Copacabana, Bolivia

Copacabana, Bolivia on the other hand is much more appealing. The small town has a range of brightly coloured lake side hostels and hotels, many with rooftop restaurants and bars catering to all tastes and budgets. Yes, it's touristy but it's small and there are enough locals and indigenous peoples that you barely notice. Food wise don't eat pizza in Copacabana nowhere makes their own even though everywhere brags about their pizza ovens. Copacabana looks like heaven compared to its Peruvian neighbour Puno. Arriving here, with the sun shining hard made the dirty waters of Puno no more than a distance memory. Copacabana feels welcoming, more so than Puno. The atmosphere is different too, I guess there's just something comforting about the presence of other backpackers. 

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The bay at Copa from the lake

A sunset over Lake Titicaca from Copacabana
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One of the rickety make shift boat docks

Islands and more, Isla del Sol

The big thing to do on Lake Titicaca is island hopping. Tours to all the major islands are available from Copa and private tours to less visited islands are also extremely easy to organise. Taxi boats leave twice a day too if you'd ether explore without a guide. We spent our first afternoon on a private rental boat fishing and enjoying the sun. They fished, I enjoyed the sun.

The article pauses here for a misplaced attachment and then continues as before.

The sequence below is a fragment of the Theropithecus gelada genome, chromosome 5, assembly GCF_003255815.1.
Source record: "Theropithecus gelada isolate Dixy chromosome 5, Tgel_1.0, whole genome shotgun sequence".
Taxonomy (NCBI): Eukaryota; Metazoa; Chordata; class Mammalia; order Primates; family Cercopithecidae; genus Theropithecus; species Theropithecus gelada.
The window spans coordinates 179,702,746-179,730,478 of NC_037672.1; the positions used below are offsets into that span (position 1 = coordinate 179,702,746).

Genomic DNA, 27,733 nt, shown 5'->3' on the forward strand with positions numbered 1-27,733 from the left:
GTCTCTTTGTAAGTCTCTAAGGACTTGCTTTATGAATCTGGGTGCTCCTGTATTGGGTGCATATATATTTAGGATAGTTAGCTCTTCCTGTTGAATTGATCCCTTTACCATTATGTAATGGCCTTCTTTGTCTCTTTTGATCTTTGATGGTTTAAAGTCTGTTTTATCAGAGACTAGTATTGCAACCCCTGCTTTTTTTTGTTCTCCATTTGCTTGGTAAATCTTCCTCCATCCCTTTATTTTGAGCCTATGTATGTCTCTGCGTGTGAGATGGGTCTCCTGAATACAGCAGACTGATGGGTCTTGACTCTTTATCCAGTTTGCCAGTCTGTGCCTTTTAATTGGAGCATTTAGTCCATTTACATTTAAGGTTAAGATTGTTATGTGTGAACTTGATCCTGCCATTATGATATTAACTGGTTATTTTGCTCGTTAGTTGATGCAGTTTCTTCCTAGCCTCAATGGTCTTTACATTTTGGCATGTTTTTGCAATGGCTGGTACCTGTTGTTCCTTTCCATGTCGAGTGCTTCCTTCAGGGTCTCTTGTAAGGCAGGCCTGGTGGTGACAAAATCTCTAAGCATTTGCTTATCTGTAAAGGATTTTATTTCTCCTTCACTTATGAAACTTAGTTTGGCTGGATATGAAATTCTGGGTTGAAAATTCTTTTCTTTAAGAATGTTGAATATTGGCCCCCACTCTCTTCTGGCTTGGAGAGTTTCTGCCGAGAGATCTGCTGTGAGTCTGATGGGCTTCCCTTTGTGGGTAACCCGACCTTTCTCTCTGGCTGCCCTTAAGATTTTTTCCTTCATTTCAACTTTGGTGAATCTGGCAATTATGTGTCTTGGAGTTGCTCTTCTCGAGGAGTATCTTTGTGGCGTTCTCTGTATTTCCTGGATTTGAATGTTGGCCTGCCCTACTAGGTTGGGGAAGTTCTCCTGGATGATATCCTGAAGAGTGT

A quick spot of fishing for a change
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Another island explorer picture

The biggest lake I've ever seen
Many of the islands on either side of the border are inhabited and ancient cultures, traditions and languages live on in the communities of the islanders. Isla del Sol, our island of choice! And what a choice it was. I've since read that Isla del Sol is usually most people's Bolivian highlight and I absolutely cannot disagree. The surreal island paradise doesn't look like much from the boat dock but walking 50 meters to the first sandy bay is enough to win anyone's heart. The clear blue ocean-like waters and the light sand almost convinced me to swim, it was only the temperature that held me back. What a treat Isla del Sol is, paradise really does spring to mind. 

Isla del Sol, Bolivia

One of the first things we noticed though is that a group of travellers have pitched up tents and inhabited the small sandy bay. Evidence of litter, bottles and general discarded belongings filled the beautiful bay. I'm not sure if this is allowed but more arrived on our boat and started pitching up.